By David Brunnstrom and Josh Smith
WASHINGTON/SEOUL (Reuters) – U.S. national security adviser John Bolton reminded North Korea on Tuesday of its leader’s pledge to President Donald Trump not to resume launches of intercontinental-range missiles after Pyongyang conducted its fourth short-range missile test in less than two weeks and warned is might pursue “a new road.”
Trump and his administration have played down the series of short-range tests since July 25 and on Tuesday U.S. Defense Secretary Mark Esper said the United States would not overreact and would keep the door open to talks.
Bolton told Fox News Channel the testing appeared aimed at getting the short-range missiles fully operational and Trump was keeping a close eye on developments.
“The president and Kim Jong Un have an understanding that Kim Jong Un is not going to launch longer range, intercontinental range ballistic missiles, and so I think the president is watching this very very carefully.”
North Korea fired short-range missiles into the sea off its east coast for the fourth time in less than two weeks on Tuesday, while criticizing U.S.-South Korean military drills and deployment of high-tech weapons.
It has warned the drills could derail dialogue and of a possible end to its freeze of nuclear and long-range missile tests in place since 2017, which Trump has repeatedly held up as evidence of the success of more than a year of engagement with Kim.
North Korea’s Foreign Ministry said on Tuesday it was committed to diplomacy and Pyongyang has given Washington until the year-end to soften its policy of sanctions and political pressure aimed at pressing Kim to give up his nuclear weapons and ballistic missile programs.
But a statement from its Foreign Ministry spokesman on Tuesday said the military drills violated a pledge by Trump to Kim and warned that if Washington and Seoul disregard its repeated warnings, “we will make them pay (a) heavy price.”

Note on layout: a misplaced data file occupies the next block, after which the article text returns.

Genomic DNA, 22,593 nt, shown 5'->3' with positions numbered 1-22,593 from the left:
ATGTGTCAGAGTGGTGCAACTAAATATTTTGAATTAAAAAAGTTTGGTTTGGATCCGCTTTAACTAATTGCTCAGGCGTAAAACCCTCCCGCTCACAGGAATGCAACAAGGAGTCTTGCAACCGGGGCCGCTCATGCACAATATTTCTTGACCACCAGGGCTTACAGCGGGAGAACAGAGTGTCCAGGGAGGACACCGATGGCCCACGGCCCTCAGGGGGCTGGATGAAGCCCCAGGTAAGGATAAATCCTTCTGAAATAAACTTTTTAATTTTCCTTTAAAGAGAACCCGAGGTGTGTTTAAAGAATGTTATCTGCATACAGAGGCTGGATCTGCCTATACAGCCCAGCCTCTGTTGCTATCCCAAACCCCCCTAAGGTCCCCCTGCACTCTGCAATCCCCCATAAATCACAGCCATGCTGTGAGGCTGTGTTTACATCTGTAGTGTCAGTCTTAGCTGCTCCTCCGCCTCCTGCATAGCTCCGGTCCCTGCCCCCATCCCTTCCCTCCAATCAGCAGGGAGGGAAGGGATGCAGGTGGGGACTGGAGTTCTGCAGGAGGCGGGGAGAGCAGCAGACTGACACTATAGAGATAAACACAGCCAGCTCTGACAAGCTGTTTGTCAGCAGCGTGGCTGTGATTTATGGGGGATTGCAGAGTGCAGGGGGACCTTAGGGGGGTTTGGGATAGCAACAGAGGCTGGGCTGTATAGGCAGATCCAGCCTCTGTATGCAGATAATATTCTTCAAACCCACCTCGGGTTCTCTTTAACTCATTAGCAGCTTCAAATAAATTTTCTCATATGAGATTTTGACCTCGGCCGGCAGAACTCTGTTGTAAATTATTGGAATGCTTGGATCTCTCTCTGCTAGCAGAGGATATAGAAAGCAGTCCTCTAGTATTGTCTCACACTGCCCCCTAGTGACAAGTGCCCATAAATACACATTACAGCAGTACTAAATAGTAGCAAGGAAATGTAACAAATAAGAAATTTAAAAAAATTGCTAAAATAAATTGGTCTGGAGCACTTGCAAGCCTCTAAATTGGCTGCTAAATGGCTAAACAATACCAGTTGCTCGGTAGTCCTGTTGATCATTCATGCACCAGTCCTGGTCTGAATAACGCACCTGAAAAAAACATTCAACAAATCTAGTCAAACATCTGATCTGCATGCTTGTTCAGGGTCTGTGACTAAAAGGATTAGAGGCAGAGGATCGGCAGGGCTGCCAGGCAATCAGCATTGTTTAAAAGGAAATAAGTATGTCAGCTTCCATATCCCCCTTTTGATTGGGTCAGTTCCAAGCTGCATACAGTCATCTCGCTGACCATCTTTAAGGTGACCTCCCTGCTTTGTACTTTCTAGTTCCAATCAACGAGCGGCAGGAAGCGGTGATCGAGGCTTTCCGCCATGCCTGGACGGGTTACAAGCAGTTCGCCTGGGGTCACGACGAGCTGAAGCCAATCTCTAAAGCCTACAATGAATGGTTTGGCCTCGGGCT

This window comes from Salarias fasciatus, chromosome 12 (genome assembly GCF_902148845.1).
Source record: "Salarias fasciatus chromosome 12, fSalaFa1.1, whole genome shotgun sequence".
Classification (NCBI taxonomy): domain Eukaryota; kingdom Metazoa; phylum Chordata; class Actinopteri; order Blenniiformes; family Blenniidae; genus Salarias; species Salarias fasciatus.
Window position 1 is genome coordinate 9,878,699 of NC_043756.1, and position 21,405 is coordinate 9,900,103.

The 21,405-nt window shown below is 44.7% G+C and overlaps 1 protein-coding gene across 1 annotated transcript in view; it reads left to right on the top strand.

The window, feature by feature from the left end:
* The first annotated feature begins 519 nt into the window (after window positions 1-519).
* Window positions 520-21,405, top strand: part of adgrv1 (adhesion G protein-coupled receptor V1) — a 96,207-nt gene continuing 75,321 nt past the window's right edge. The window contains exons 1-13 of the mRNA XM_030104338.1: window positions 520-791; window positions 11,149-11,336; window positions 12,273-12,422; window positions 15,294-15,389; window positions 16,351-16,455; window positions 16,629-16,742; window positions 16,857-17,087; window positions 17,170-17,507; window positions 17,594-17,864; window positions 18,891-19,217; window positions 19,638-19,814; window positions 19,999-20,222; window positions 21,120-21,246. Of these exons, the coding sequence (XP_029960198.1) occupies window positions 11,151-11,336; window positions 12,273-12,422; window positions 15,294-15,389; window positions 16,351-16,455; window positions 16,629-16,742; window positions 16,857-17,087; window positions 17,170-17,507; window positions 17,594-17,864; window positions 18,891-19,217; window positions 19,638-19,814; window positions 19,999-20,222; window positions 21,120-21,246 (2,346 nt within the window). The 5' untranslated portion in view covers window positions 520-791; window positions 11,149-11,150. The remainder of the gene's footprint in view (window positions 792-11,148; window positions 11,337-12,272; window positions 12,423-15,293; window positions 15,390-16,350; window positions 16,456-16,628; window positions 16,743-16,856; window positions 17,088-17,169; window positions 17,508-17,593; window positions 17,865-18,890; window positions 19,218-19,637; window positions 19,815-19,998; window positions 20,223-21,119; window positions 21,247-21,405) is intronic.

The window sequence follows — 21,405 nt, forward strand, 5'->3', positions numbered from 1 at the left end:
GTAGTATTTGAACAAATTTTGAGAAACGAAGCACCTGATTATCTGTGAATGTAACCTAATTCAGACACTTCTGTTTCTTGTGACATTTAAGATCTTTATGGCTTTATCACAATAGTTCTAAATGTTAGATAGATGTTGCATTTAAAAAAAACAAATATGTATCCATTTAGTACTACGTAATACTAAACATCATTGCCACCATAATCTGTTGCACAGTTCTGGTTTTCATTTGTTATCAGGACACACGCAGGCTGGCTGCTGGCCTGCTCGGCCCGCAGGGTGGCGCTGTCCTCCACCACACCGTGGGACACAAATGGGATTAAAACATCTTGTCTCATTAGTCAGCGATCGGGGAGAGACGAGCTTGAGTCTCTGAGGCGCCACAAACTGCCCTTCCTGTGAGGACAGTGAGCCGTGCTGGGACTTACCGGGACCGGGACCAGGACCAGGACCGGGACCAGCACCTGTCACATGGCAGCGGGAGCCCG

Pyongyang “will be compelled to seek a new road as we have already indicated” if South Korea and the United States continue with hostile military moves, he added.
The missile tests have come in spite of a June 30 meeting between Kim and Trump at which they agreed to resume talks between working-level officials stalled since a failed second summit in Hanoi in February.
The talks have yet to resume and analysts believe the North Korean missile tests have been aimed both at improving military capabilities as well as at extracting more concessions, but Washington has shown no sign of budging on the key issue of sanctions relief.
South Korea’s Joint Chiefs of Staff said the missiles launched on Tuesday flew about 450 km (280 miles) and reached an altitude of 37 km (23 miles), putting all of South Korea in range.
South Korea’s defence ministry said the launches went against the spirit of easing tension on the Korean peninsula.
“Part of what’s happening now is that North Korea is expressing frustrations with a general lack of progress on inter-Korean agenda while increasing leverage in U.S.-North Korea negotiations by demonstrating how its programs could and will continue to advance,” said Jenny Town, managing editor at 38 North, a website that tracks North Korea.
At a U.N.-sponsored Conference on Disarmament in Geneva on Tuesday, a North Korean diplomat accused Washington of “inciting military tension” by holding the joint exercises and warned that Pyongyang would have to “reconsider the major steps we have taken so far.”
U.S. disarmament ambassador Robert Wood rejected the charge and said Washington was committed to denuclearization of North Korea as agreed by Trump and Kim at a first summit last year in Singapore.
“We very much look forward to returning to discussions with the North in order to carry out the vision laid out at that summit by President Trump and chairman Kim,” he said.
U.S. Defense Secretary Esper told reporters travelling with him to Japan the missiles launched on Tuesday were short-range ballistic types and he would discuss the North Korea issue with counterparts in Japan and South Korea.
“The key is to keep the door open for diplomacy… we’re not going to over react to these, but we monitor them, we watch them closely and we’re cognizant of what’s happening,” he said.
He said the current exercise with South Korea, known as Dong Maeng and largely computer simulated, was underway and at this point there was no plan to alter future joint military drills with South Korea.
A senior U.S. defense official, speaking on condition of anonymity, said the United States had not seen the progress from North Korea it would have liked and Pyongyang had not reciprocated Washington’s gesture in suspending and altering a number of exercises over the past year.
(Reporting by David Brunnstrom and Mohammad Zargham in WASHINGTON; Idrees Ali in TOKYO, Josh Smith and Joyce Lee in SEOUL and Stephanie Nebehay in GENEVA; Editing by Susan Thomas)